Tag Archives: University of Calgary

Looking Back to Move Forward: A narrative essay of KNES 433

In the first class of KNES 433 (Title: Physical Activity and Health), a course in the Exercise and Health Physiology route, Dr. Doyle-Baker asked us, “What are you going to die from?” This question took me by surprise as I’d never really considered my own death and dying before. During the next four months, this class changed my outlook on a number of areas in my life. Course material required me to examine my family tree for disease history, understand my blood lipid profile, take a reflective look at my dietary habits, and be honest with myself about different lifestyle choices I was making. All of this information meant that I had to stop and think about what I was doing for my health and wellbeing. As the saying goes, if you don’t make time for health now, you’ll make time for illness later. I had never fully considered how all the aspects of my life fully intertwined and contributed to the person that I was at that moment.

These reflections culminated in the Personal Health Report (PHR). For me, this paper was the cherry on top of an amazing university experience. At the University of Calgary, and specifically the faculty of Kinesiology (http://www.ucalgary.ca/knes/), there is a strong focus on integration between different disciplines. The PHR required me to synthesize all that I had learned over the last four years into one clear, concise paper where I could draw a conclusion about my health status.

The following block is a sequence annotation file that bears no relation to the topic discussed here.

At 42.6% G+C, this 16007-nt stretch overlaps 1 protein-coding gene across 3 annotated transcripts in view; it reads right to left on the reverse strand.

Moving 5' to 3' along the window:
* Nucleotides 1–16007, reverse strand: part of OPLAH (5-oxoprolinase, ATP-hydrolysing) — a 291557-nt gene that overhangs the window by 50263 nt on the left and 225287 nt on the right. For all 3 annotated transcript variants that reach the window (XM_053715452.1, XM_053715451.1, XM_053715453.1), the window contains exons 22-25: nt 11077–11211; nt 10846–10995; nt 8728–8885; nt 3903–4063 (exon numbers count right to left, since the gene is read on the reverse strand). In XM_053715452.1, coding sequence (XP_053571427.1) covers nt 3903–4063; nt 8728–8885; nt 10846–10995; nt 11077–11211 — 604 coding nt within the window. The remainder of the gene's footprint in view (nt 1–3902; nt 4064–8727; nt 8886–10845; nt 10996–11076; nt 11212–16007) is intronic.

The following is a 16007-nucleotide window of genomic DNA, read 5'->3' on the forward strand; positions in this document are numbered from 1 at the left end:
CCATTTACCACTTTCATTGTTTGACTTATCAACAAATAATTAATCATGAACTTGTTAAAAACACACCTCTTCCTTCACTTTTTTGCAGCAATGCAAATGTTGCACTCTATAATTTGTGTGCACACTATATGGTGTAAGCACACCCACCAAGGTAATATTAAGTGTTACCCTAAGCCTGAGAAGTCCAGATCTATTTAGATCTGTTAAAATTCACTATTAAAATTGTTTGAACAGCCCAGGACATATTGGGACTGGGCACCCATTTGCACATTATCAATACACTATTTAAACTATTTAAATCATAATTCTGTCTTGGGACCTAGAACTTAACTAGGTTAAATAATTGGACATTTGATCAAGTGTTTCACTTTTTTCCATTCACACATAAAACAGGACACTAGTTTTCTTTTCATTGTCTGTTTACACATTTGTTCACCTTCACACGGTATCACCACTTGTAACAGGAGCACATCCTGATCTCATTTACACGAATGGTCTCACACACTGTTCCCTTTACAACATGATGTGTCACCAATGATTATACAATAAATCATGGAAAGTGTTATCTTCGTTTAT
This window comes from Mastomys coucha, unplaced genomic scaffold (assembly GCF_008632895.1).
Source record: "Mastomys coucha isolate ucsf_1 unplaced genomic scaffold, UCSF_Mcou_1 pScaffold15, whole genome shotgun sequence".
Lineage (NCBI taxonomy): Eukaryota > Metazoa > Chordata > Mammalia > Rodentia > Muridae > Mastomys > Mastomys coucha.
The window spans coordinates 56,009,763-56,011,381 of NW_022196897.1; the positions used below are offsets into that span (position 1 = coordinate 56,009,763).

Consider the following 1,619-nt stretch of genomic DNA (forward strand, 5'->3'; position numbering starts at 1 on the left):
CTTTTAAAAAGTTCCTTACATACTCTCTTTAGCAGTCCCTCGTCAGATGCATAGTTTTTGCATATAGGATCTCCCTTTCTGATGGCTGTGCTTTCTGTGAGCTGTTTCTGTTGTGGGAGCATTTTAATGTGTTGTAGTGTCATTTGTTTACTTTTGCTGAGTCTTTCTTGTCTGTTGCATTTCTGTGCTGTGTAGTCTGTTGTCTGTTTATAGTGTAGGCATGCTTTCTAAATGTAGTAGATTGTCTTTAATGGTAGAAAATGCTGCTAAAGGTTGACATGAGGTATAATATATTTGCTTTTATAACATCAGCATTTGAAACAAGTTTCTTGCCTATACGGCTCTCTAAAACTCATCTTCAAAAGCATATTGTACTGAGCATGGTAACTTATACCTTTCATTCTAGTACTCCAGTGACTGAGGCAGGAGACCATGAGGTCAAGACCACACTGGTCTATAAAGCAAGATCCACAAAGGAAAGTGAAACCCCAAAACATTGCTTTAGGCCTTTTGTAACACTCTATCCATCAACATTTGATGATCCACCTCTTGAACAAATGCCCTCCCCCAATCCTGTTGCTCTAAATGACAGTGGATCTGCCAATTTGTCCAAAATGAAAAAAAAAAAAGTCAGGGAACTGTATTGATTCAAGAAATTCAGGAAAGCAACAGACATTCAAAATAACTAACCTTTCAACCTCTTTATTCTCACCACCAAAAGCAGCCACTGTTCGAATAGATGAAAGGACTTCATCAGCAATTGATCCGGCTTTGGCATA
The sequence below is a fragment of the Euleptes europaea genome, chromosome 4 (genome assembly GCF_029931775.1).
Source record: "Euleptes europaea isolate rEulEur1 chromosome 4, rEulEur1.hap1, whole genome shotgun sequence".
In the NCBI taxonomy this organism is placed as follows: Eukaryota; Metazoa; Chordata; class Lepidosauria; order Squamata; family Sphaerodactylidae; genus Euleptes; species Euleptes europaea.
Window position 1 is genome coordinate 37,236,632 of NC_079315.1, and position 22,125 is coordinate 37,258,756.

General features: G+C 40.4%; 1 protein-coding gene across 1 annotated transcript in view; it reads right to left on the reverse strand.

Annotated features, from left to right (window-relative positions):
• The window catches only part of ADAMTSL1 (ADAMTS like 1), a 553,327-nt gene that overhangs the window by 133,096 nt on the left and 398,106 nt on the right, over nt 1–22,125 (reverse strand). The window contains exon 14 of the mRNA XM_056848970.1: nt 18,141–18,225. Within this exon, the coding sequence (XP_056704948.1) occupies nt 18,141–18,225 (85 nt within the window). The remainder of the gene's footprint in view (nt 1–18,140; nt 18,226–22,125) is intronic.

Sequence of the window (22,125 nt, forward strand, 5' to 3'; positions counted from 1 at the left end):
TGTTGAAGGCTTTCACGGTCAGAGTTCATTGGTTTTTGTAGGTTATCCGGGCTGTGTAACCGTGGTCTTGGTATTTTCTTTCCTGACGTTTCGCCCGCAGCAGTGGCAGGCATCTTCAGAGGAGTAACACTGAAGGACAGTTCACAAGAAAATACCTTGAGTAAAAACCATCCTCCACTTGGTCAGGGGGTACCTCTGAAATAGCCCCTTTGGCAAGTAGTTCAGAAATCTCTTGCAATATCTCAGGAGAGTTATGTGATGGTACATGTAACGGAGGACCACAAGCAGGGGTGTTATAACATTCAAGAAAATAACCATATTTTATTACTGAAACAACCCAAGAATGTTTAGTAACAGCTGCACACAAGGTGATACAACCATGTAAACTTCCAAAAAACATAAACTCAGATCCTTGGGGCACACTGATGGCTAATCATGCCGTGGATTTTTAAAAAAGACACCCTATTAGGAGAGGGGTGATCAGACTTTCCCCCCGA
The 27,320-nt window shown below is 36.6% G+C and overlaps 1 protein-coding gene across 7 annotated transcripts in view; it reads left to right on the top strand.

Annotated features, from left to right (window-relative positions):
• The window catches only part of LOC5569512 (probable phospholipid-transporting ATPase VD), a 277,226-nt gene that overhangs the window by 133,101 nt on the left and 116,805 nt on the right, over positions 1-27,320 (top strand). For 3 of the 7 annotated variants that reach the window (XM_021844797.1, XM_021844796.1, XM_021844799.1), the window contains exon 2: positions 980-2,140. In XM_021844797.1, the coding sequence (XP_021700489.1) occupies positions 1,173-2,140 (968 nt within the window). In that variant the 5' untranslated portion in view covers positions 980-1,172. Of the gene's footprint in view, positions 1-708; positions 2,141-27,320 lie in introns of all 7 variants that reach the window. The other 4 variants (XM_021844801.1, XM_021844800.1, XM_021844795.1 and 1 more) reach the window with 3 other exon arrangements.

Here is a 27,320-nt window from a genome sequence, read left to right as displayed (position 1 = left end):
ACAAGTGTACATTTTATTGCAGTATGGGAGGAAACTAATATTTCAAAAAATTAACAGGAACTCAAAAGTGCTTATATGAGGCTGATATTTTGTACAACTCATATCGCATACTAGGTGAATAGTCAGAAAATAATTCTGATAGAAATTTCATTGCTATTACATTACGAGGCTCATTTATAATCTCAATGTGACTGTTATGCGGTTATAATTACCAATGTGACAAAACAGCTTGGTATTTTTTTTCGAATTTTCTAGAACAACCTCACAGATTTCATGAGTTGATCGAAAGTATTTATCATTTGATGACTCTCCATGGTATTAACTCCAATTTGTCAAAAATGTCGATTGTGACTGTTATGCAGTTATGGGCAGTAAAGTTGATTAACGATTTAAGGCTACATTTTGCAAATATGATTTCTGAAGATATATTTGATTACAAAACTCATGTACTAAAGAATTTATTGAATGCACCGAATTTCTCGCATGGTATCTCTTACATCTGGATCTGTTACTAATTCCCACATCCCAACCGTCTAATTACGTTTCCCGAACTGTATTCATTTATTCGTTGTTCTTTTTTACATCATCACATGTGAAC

We learned that the first step towards making a change is becoming aware of what is going on. Too often, I rush through each day without really stopping to think. I took this course in the last semester of my degree and was able to identify some negative habits and troubleshoot so that I could create solutions that would work for me as I left my cozy university bubble. One of the main things that I identified was my grocery shopping habits. I don’t own a car, which can make grocery shopping a struggle, especially in the winter. For example, I went one semester without grocery shopping for six weeks! While I could get food on campus, this food was definitely of a lesser quality, which would negatively impact my future health if these habits continued over time. I had been aware that this was a problem but I had never set about finding a solution. Since completing this report, I now try to go grocery shopping every 7-10 days, and for the most part I am successful. My diet has improved and I feel healthier and have more energy!

Moving Forward…

I believe that the PHR helped me develop as a kinesiologist. The course required that I review my family history and, because of this, I had many conversations with my family about what I was working on. The family tree of medical history definitely opened up the dialogue between myself and my parents. I am the only one in my family with this kind of the background; everyone else is an engineer or in a related field. This meant that I got a lot of practice explaining things in layman’s terms, which is something I now have to do every day for work.

LV ringette
Lauren Voss is a recent University of Calgary graduate from the Faculty of Kinesiology.

Shortly after graduation, I started working in the Culos-Reed Health and Wellness Lab and for the lifestyle management program, TrymGym. Both of these jobs require me to have a solid understanding of the effect different lifestyle factors have on physiological and psychological outcomes. Without taking KNES 433 and completing the PHR, I would definitely be at a disadvantage in both of these settings. One of my favourite parts of my job with TrymGym is seeing the participants have similar realizations and making changes like I did during and after KNES 433.

So what am I going to die from? After completing KNES 433, I can tell you that the odds favour Type 2 Diabetes and Cardiovascular Disease. However, I am confident that I have gained skills in the realms of food and health literacy that will allow me to make positive decisions, ultimately decreasing my risk of disease and leading to an enhanced quality of life.